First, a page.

The promise of blockchain technology seemed unlimited a year ago.
Banks were scrambling to figure out their strategy, and companies big and small were boasting how blockchain software would transform industries, from shipping to money transfers. In August, a Barron’s cover story tried to assess the actual game-changing potential of blockchain.
As the year winds down, the news has taken on a more sober tone, starting with a blockchain CEO’s decision to step down from her post on Tuesday.
Blythe Masters, a former top JPMorgan Chase executive, is leaving as CEO of blockchain-focused start-up Digital Asset, telling employees last week that she wanted to focus more on her family.
When she became CEO in 2015, the move helped legitimize blockchain. At the time, the technology was associated almost entirely with the volatile cryptocurrency Bitcoin. Under Masters, Digital Asset signed partnerships with tech giants like Google and was chosen to remake the clearance and settlement system for the Australian Securities Exchange.
Masters is the chairwoman of the governing board of Hyperledger, a nonprofit consortium that has guided development of several of the most promising projects in the field. She was still in that role as of Thursday, and remains on the Digital Asset board. Masters, who was unavailable to talk with Barron’s, told colleagues that the technology’s potential “is as strong as it has ever been.”
There are other signs, however, that the technology has hit stumbling blocks. “We do believe that we are in the early stages of a blockchain winter,” says Rajesh Kandaswamy, who follows blockchain for research firm Gartner. Its latest survey of chief information officers showed that just 3.3% had deployed blockchain software. “I don’t know of a single large bank using blockchain in production at scale,” he adds. “This technology that’s supposed to be revolutionizing financial services, we don’t see it yet.”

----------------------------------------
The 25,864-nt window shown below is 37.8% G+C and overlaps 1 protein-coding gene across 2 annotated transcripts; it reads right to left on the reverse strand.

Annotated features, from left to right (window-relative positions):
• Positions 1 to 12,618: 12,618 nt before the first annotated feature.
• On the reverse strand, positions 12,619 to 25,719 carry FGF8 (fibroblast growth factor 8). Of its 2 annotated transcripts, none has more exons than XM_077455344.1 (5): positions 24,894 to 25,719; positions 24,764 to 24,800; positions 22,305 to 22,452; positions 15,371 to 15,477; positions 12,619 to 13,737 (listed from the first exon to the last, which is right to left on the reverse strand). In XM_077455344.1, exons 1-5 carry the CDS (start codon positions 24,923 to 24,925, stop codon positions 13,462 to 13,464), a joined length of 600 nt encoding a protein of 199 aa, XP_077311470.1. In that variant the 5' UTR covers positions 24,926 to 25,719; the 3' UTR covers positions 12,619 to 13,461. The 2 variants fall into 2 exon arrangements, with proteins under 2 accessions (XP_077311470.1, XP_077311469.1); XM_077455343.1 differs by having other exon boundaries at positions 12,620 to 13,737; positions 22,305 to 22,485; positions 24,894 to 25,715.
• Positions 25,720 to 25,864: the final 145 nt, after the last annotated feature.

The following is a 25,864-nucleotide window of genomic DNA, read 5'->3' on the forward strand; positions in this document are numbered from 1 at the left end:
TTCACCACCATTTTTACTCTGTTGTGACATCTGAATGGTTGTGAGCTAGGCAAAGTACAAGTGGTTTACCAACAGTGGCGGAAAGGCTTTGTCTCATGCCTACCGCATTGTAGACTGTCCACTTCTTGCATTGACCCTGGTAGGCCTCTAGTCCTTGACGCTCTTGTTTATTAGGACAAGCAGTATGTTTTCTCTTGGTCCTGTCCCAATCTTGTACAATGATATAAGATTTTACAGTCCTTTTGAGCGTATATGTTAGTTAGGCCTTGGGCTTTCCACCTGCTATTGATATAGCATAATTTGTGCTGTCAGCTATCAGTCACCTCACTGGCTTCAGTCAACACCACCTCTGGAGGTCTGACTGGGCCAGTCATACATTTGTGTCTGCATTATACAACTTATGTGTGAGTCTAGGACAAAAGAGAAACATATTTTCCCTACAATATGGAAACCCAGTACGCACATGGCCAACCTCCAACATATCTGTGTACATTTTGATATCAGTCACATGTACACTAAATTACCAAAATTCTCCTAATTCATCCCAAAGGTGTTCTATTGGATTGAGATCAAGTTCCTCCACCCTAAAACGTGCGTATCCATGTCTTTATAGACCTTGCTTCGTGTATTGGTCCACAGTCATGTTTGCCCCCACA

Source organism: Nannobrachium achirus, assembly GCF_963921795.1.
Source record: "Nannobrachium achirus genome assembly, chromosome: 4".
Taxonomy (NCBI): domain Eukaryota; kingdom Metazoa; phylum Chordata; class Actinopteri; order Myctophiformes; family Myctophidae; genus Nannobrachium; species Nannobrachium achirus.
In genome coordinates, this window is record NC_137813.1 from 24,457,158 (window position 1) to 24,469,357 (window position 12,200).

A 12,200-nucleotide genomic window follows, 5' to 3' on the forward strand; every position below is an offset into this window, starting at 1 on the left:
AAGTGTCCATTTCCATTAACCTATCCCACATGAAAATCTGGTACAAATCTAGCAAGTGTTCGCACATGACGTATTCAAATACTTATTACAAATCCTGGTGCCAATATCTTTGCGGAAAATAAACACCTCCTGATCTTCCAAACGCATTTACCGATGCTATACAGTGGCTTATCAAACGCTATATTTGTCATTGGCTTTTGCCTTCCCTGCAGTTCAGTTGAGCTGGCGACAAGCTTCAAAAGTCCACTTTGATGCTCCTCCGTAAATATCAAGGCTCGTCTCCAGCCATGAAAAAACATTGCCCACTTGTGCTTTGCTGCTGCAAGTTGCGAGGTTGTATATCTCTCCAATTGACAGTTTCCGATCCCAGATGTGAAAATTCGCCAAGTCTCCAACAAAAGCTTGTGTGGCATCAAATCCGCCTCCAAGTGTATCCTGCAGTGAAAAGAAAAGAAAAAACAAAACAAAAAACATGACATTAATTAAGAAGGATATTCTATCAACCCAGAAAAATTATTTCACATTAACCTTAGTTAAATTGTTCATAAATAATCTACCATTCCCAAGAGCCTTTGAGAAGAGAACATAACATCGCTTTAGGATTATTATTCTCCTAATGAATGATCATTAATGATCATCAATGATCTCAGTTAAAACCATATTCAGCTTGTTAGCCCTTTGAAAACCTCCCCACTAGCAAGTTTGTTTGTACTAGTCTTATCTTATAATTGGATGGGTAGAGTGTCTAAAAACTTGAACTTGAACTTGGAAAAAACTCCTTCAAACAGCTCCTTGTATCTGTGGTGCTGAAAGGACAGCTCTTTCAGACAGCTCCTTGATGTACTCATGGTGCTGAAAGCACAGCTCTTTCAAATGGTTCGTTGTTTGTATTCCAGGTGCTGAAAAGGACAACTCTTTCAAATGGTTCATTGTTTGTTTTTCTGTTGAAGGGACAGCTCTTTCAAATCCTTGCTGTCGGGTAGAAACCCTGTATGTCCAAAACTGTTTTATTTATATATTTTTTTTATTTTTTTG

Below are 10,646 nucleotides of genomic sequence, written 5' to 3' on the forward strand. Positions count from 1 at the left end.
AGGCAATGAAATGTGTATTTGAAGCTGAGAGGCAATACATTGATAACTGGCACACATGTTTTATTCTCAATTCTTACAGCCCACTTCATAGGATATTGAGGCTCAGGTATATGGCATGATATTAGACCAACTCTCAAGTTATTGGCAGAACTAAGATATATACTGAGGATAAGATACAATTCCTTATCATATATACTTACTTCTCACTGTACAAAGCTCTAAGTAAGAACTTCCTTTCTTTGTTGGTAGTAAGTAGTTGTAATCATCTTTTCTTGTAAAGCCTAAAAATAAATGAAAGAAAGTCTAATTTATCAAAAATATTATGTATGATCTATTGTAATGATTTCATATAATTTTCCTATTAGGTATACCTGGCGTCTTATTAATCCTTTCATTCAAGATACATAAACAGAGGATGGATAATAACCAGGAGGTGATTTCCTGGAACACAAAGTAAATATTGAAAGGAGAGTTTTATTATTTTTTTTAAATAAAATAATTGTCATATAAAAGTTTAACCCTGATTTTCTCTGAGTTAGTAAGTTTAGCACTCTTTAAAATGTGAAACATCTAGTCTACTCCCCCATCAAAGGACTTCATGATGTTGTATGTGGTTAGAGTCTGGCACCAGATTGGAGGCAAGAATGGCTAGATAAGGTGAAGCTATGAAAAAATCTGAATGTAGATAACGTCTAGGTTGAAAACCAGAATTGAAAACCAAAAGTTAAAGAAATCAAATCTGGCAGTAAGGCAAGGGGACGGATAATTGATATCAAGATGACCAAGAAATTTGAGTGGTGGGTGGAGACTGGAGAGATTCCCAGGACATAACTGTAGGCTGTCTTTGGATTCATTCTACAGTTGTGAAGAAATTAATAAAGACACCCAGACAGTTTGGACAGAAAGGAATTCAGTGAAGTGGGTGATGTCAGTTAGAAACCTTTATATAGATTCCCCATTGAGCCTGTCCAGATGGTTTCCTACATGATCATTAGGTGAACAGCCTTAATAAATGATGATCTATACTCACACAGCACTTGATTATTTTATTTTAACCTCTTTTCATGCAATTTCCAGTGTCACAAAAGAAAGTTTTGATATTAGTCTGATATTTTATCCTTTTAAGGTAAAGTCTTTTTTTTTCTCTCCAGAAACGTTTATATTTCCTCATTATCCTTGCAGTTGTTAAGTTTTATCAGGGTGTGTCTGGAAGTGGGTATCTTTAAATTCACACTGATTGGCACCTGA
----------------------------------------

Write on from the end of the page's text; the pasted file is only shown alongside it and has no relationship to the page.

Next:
Adoption has been spotty in other industries, too. In shipping, blockchain is expected to reduce paperwork and make it easier for all parties to track packages.
(ticker: IBM) is working with
(Maersk-B.Denmark) on a project called TradeLens that includes more than 100 partners to track shipping documents on a blockchain. Some shipping companies have balked at signing on because of concerns about the governance model, which they worry could give some participants more power than others. German shipping giant Hapag-Lloyd (HPGLY), for instance, wants to make sure that a blockchain system has a “governance model that guarantees comparable rights and obligations to all parties joining a network,” spokesman Tim Seifert says.
IBM spokeswoman Holli Haswell responded that the value of the TradeLens system has grown as more companies and agencies, such as the Port of Montreal, have signed on. Maersk spokesman Thomas Boyd also wrote that “carrier participation is advancing.” He added, “By requiring joint decision-making around the development and functionality of TradeLens, the TradeLens collaboration model addresses carrier feedback and concerns relating to Maersk’s role in the TradeLens platform.”
It may be years, though, before blockchain proves its usefulness.
“Right now, I think it’s a lot of smoke and mirrors,” says Steve Bowen, CEO of Maine Pointe, a global supply chain and operations consulting firm. “It appears to be three to five years down the road.”
Write to Avi Salzman at firstname.lastname@example.org